Q&A: The Future of SaaS
We look at where software-as-a-service is heading.
IT is increasingly interested in bringing software-as-a-service applications in house. We examine what enterprises should look for in an SaaS provider, and the trade-offs of moving SaaS inside the data center, with Bill Miller, executive chairmand and chief technology officer of XAware, a company offering middleware toolset for data integration, especially SaaS applications with other data sources.
Enterprise Strategies: When you founded Storage Networks back in 1997, the concept of storage networks was to deliver data storage as a service. The term SaaS hadn’t been coined yet. What benefits were you promoting from that SaaS product at the time, and how did enterprises respond?
Miller: We were promoting two benefits; first, flexibility to quickly match infrastructure to requirements and second, lower costs derived from the economies of scale available from a shared larger scale operation.
What did you learn from that model?
Larger customers wanted to build the service internally rather than use an outside service provider. We ended up making a business out of helping them to do that. We provided consulting services and software instead of storage services.
Do you see SaaS making the same progression today? Have customers moved past the “buy the service” mode and want to install it themselves?
I think we are beginning to see this. Many larger organizations have resisted SaaS. Some use of SaaS may have been able to sneak in through departments or business units, but there has not been any significant adoption. SaaS has been more of an SMB business, but large companies are feeling the pressure to deliver the benefits of SaaS to their business units. They are beginning to adopt the SaaS delivery model to internal applications. Part of doing that is redesigning applications around SOA back ends and RIA interfaces.
One of the benefits of SaaS is that you effectively outsource the headaches and management to a third party. You don’t have to worry about backup and recovery, about capacity planning, or having sufficient staff to handle the task, and the service provider can do so (theoretically) at lower cost. Why are enterprises willing to give up these benefits?
Trade-off is control and trust. You might think you are giving up the headaches, but you’ll still get a headache when something doesn’t work, and you might not have a throat to choke so nearby which can make it even worse. Enterprises have to worry if a service provider will actually provide what’s promised and execute well; the efficiency argument breaks down for Fortune 100. Another trade-off is ability to integrate with current IT infrastructure. That becomes easier when you control the entire application from end to end.
Does that mean fewer IT shops will want to use SaaS as a service with an external provider, or will they still appeal to SMBs?
External SaaS as service providers will continue to appeal to SMBs, but those service providers will find it difficult to penetrate the Fortune 500. They may want to make allowances, like we did a StorageNetworks, to enable the larger organizations to run their software and methods internally.
Where do you see SaaS heading? Are there particular tasks currently not addressed that will attract SaaS providers, for example? Are enterprises demanding more from their SaaS providers?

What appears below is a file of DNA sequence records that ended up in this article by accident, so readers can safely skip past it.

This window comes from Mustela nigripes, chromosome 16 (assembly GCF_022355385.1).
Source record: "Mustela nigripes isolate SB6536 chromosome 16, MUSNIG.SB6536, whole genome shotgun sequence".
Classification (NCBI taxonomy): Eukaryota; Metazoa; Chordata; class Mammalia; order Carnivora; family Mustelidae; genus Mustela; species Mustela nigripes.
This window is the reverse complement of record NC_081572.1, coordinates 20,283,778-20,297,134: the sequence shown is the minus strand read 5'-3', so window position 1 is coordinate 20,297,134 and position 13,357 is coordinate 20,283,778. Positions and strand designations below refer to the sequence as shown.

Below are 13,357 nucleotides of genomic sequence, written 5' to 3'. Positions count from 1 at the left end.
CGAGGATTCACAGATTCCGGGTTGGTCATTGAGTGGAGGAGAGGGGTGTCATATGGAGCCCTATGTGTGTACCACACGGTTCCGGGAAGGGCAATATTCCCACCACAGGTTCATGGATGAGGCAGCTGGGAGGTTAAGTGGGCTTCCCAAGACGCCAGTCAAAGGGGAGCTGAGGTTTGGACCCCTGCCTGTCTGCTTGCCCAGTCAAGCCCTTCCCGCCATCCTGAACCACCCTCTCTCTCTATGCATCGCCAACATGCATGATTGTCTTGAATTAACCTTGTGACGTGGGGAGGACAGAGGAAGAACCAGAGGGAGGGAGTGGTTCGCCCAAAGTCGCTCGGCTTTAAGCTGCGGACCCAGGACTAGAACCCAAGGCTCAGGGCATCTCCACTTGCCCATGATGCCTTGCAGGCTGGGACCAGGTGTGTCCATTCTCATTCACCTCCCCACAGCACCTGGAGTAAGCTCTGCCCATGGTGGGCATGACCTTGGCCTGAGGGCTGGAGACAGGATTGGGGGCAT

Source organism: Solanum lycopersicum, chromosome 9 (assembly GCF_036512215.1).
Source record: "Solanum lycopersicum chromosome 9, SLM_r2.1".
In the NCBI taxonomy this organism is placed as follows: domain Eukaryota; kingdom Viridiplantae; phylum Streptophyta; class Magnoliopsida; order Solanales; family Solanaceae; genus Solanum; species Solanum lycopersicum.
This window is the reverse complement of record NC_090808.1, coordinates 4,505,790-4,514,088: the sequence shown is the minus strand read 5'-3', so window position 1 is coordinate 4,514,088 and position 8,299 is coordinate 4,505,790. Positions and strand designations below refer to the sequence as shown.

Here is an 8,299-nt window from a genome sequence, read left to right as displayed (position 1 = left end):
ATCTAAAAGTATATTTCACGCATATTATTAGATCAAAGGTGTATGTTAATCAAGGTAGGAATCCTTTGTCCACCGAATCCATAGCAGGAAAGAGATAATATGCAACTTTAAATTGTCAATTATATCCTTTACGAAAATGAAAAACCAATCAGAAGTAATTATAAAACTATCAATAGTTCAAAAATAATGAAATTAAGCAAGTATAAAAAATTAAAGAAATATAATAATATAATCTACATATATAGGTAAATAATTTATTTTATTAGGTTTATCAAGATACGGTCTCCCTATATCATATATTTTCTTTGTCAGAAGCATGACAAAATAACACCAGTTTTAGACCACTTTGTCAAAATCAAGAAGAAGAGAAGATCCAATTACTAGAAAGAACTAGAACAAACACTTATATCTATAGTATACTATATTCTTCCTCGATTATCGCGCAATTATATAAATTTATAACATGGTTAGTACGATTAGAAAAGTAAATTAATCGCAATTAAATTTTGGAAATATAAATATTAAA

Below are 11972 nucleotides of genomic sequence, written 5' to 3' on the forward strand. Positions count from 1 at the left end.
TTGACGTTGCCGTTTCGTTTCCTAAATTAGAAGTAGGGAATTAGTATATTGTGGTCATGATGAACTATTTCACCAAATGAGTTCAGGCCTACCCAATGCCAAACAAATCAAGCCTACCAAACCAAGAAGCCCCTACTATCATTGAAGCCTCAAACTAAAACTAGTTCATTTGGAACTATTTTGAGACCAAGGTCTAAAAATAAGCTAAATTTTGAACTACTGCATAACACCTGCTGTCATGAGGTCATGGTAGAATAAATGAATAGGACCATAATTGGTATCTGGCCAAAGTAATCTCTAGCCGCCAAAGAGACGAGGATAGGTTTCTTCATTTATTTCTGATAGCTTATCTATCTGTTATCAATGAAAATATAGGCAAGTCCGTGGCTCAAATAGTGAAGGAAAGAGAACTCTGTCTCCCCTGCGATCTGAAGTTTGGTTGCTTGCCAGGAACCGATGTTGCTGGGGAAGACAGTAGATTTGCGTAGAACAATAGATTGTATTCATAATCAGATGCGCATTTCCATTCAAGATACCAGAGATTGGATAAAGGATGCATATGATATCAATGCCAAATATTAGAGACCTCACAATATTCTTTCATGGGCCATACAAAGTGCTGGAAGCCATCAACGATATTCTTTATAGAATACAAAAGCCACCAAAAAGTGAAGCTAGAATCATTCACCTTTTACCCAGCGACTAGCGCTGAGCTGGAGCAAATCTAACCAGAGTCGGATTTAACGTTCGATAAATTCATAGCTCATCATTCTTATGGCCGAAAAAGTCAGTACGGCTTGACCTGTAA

Since SaaS applications really started by targeting the relatively simpler needs of small businesses, there are a lot of unaddressed challenges in serving the much more complex needs of big organization, especially with integration in the entire business process and information architecture. Enterprises have spent years and billions of dollars getting their various applications, processes, and data systems to play nice together and look to users like a seamless business process. Along comes SaaS, which looks relatively better and easier to users on the front end, so they want it, but SaaS misses all of that holistic integration into the web of the business, and it isn’t real easy to add it.
Growing up and into the enterprise will continue to challenge the SaaS providers and the IT staff who are being asked to make this work for the enterprise. It will change the way SaaS vendors look at their business and their offerings.
If a company isn’t ready to bring a SaaS application in house, what should IT look for in an SaaS provider to avoid the problems of trust and reliability you’ve mentioned?
They’ll look at the maturity of the SaaS provider’s infrastructure and operations, the processes, procedures, policies, the quality of the staff. Good near-real-time visibility and reporting will help. That certainly helped our larger enterprise customers get comfortable with StorageNetworks becoming a core part of their information management.
Of course, as we have discussed, many of the largest enterprises never will overcome the trust barrier, and will not see a scale benefit from an outsourced service provider model, so will keep apps in house, even if they look more like SaaS apps to the in-house consumers.
What are the biggest problems IT faces today when it uses a software/hardware service?
Limited control over functionality of that service. If you want something different, you may not be able to as readily get it.
What best practices can you suggest to help IT avoid those problems?
Along with convincing yourself that the provider runs an operation that is worthy of your trust, make sure that the apps and providers you chose offer you enough integration, customization, and control points, and make sure they give you good visibility through near real time reporting and monitoring.